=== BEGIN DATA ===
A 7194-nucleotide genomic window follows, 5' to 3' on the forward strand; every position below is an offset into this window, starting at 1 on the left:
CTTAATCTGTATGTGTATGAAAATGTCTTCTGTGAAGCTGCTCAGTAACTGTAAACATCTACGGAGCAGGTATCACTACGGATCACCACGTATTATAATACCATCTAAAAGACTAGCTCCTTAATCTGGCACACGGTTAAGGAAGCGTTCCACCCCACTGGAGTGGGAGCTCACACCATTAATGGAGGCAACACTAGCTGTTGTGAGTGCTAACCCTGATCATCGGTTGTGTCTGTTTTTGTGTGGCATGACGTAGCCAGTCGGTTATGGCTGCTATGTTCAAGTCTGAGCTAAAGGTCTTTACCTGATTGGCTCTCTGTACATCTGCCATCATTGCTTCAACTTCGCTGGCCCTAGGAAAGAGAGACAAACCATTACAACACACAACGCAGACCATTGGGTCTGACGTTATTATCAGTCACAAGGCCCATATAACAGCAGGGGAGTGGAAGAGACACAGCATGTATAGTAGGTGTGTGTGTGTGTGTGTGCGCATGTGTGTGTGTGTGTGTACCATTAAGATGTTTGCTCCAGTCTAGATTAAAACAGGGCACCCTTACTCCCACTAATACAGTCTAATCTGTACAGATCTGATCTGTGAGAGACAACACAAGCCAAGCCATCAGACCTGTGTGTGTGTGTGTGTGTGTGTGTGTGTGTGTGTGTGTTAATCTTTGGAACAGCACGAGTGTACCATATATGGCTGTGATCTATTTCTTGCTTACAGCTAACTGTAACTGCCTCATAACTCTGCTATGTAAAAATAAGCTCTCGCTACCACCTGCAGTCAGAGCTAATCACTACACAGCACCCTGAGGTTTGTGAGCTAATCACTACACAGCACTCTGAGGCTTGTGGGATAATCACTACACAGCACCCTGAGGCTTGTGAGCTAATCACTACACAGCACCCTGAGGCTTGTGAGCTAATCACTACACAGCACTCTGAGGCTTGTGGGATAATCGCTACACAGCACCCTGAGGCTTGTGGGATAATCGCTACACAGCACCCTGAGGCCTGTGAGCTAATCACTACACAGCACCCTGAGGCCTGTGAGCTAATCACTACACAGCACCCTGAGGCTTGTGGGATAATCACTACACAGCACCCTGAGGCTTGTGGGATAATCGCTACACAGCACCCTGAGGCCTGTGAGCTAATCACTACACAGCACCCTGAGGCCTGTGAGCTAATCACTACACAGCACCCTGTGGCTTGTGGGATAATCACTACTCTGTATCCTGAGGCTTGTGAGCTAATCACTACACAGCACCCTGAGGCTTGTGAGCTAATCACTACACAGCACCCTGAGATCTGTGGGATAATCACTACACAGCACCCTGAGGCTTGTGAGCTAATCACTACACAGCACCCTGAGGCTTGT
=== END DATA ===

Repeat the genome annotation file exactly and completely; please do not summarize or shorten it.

A 7194-nucleotide genomic window follows, 5' to 3' on the forward strand; every position below is an offset into this window, starting at 1 on the left:
CTTAATCTGTATGTGTATGAAAATGTCTTCTGTGAAGCTGCTCAGTAACTGTAAACATCTACGGAGCAGGTATCACTACGGATCACCACGTATTATAATACCATCTAAAAGACTAGCTCCTTAATCTGGCACACGGTTAAGGAAGCGTTCCACCCCACTGGAGTGGGAGCTCACACCATTAATGGAGGCAACACTAGCTGTTGTGAGTGCTAACCCTGATCATCGGTTGTGTCTGTTTTTGTGTGGCATGACGTAGCCAGTCGGTTATGGCTGCTATGTTCAAGTCTGAGCTAAAGGTCTTTACCTGATTGGCTCTCTGTACATCTGCCATCATTGCTTCAACTTCGCTGGCCCTAGGAAAGAGAGACAAACCATTACAACACACAACGCAGACCATTGGGTCTGACGTTATTATCAGTCACAAGGCCCATATAACAGCAGGGGAGTGGAAGAGACACAGCATGTATAGTAGGTGTGTGTGTGTGTGTGTGCGCATGTGTGTGTGTGTGTGTACCATTAAGATGTTTGCTCCAGTCTAGATTAAAACAGGGCACCCTTACTCCCACTAATACAGTCTAATCTGTACAGATCTGATCTGTGAGAGACAACACAAGCCAAGCCATCAGACCTGTGTGTGTGTGTGTGTGTGTGTGTGTGTGTGTGTGTGTTAATCTTTGGAACAGCACGAGTGTACCATATATGGCTGTGATCTATTTCTTGCTTACAGCTAACTGTAACTGCCTCATAACTCTGCTATGTAAAAATAAGCTCTCGCTACCACCTGCAGTCAGAGCTAATCACTACACAGCACCCTGAGGTTTGTGAGCTAATCACTACACAGCACTCTGAGGCTTGTGGGATAATCACTACACAGCACCCTGAGGCTTGTGAGCTAATCACTACACAGCACCCTGAGGCTTGTGAGCTAATCACTACACAGCACTCTGAGGCTTGTGGGATAATCGCTACACAGCACCCTGAGGCTTGTGGGATAATCGCTACACAGCACCCTGAGGCCTGTGAGCTAATCACTACACAGCACCCTGAGGCCTGTGAGCTAATCACTACACAGCACCCTGAGGCTTGTGGGATAATCACTACACAGCACCCTGAGGCTTGTGGGATAATCGCTACACAGCACCCTGAGGCCTGTGAGCTAATCACTACACAGCACCCTGAGGCCTGTGAGCTAATCACTACACAGCACCCTGTGGCTTGTGGGATAATCACTACTCTGTATCCTGAGGCTTGTGAGCTAATCACTACACAGCACCCTGAGGCTTGTGAGCTAATCACTACACAGCACCCTGAGATCTGTGGGATAATCACTACACAGCACCCTGAGGCTTGTGAGCTAATCACTACACAGCACCCTGAGGCTTGT